Monday, September 22, 2008

Concepts, Tools and Applications: The Rise of Neogeography


Just a quick note that Andrew Hudson-Smith from Digital Urban and myself are organizing a session at the 2009 AAG. entitled "Concepts, Tools and Applications: The Rise of Neogeography" Below is an extended abstract for the session:

The world of Geographic Information (GI) Science has changed. It has experienced expeditious growth over the last few years leading to fundamental changes to the field. Web 2.0, specifically The Cloud, GeoWeb and Crowd Sourcing are revolutionising the way in which we gather, present, share and analyse geographic data. This renaissance in the importance of geography in the Web 2.0 world is becoming known as 'Neogeography'.

Neogeography is geography for the general public using Web 2.0 techniques to create and overlay their own locational and related information on and into systems that mirror the real world. Location and space now represents a key part of the Web 2.0 revolution. Tagging not only the type of information but where such information is produced, who uses it and at what time, is fast becoming the killer application that roots information about interactivity generated across the web to systems that users can easily access and use in their own communication with others.

The aim of this session is twofold; first to bring together practitioners to discuss concepts and challenges that the field of Neogeography faces. Secondly, to provide an opportunity for researchers and developers to present recent tools and applications for collecting, sharing and communicating spatial data for the Neogeographer. We are actively seeking topics ranging across the entire spectrum of Neogeography, from Crowdsourcing, Digital Earths, Neogeography, Web Mashups, Volunteered Geographic Information, Virtual Worlds (e.g. Second Life) and associated Web 2.0 technologies.

Anyone who wishes to presents a paper must first register for the annual meeting, submit an abstract (no more than 250 words that describes the presentation's purpose, methods, and conclusions) by the October 16, 2008. Once this has been done, you need to send us your program identification number (PIN), which we will use to add you to the session.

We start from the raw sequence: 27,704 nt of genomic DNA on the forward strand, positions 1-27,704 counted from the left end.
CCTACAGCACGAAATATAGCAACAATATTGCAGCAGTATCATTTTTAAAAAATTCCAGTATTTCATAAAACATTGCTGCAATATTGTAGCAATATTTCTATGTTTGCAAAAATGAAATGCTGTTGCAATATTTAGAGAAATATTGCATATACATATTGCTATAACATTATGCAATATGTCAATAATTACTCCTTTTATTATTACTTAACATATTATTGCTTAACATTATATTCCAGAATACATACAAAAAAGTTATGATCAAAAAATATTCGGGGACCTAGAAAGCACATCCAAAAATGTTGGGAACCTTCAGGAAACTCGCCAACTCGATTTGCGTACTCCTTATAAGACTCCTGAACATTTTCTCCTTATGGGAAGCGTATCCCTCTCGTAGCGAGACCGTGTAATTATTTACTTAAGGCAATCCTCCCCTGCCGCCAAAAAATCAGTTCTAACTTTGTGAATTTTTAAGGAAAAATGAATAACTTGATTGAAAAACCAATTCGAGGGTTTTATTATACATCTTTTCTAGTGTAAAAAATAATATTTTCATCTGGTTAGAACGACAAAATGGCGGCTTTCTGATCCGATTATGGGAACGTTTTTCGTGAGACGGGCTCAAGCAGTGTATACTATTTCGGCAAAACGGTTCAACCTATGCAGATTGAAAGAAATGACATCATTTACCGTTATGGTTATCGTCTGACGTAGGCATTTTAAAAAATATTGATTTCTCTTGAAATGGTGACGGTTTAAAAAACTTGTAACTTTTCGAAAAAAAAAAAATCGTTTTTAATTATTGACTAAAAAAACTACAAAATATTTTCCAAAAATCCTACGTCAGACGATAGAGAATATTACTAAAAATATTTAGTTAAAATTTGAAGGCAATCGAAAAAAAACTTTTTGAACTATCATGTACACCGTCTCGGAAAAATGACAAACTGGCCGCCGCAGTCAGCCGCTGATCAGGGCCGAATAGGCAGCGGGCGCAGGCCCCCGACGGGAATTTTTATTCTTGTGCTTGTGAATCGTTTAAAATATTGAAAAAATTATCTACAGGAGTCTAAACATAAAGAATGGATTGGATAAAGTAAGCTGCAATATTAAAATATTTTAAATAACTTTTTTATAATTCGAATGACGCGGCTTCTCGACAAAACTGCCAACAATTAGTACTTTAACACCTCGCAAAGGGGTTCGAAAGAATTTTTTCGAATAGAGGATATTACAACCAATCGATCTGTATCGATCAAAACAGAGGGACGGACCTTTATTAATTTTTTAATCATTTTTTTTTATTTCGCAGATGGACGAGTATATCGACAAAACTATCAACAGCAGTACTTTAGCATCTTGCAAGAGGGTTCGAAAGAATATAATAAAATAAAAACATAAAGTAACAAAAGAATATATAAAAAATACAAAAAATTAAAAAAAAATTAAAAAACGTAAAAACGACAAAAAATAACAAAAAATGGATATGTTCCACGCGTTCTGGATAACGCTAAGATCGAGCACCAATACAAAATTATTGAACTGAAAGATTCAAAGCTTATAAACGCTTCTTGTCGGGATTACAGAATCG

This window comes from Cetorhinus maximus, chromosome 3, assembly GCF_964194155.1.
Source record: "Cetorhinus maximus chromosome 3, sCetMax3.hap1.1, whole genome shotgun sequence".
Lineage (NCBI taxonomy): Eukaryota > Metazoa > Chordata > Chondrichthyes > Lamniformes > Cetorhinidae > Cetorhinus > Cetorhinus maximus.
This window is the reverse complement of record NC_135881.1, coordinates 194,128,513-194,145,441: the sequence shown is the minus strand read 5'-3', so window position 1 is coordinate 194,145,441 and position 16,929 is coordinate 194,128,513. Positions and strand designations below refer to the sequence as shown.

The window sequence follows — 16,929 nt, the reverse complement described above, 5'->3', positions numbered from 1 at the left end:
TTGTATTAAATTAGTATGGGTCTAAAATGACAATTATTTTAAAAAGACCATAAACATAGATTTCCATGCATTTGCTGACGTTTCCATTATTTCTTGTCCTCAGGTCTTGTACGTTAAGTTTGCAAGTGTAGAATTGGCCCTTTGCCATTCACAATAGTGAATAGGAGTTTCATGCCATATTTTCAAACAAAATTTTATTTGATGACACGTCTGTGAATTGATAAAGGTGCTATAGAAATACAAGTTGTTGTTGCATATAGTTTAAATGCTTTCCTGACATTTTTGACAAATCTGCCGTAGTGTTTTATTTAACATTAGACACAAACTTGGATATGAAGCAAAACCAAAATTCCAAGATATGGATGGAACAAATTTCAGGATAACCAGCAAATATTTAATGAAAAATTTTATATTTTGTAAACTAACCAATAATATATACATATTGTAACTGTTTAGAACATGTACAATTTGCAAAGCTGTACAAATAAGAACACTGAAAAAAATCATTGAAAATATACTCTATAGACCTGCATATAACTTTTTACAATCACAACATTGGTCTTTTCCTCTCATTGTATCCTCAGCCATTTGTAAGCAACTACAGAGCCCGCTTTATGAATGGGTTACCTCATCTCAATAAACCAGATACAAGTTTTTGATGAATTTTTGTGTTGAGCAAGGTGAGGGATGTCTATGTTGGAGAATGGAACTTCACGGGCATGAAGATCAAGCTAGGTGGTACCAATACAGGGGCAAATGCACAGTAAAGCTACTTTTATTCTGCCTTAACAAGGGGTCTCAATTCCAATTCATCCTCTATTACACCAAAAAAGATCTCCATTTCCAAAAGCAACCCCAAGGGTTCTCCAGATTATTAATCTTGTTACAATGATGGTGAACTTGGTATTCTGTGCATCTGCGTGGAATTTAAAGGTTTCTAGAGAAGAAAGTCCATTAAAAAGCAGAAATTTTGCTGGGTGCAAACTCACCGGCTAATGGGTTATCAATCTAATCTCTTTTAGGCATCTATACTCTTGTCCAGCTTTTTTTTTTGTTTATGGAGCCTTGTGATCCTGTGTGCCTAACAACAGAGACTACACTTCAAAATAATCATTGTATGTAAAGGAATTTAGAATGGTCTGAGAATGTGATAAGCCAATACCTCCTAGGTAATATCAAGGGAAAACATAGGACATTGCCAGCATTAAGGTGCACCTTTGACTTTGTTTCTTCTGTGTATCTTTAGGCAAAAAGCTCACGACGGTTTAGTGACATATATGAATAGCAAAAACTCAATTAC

Further details on the paper requirements and cost of registration for the AAG meeting can be found at http://www.aag.org/annualmeetings/2009/index.htm

We look forward to hearing from you

Andrew and Andy

Tuesday, September 16, 2008

Update: Agents in Second Life

At CASA we use Second Life as a online urban laboratory -which could be termed collaboratories, to explore issues pertaining to urban planning and public debate in a visually 3D collaborative environment (click here to see some of CASA's previous work from Digital Urban)


One of the aspects I am working on with others at CASA is exploring Second Life's potential for 3D agent-based modelling for social scientists. To this end we have created three agent-based models using the Linden Scripting Language (see Rymaszewski et al., 2007). It is the purpose of these models to act as pedagogic demonstrators and as a “proof-of-concept”, thus we have chosen Conway’s Game of Life, Schelling’s (1971, 1978) Segregation model. These models were chosen as they highlight how classical automata styles of models which have inspired a generation of modellers can be created and explored in Second Life. The third model we present is a prototype pedestrian evacuation model which is more complex than the previous two and highlights at the variety of models that can be potentially created in Second Life. This model relates to the genus of such models of which the social forces model developed and popularised by Helbing and Molnár (1995) is typical.

While being work in progress we thought its worth showing a short movie of our work to date.



Agent-Based Modelling in Second Life

The sound track for the movie is 'Just a Memory' from ANDYF.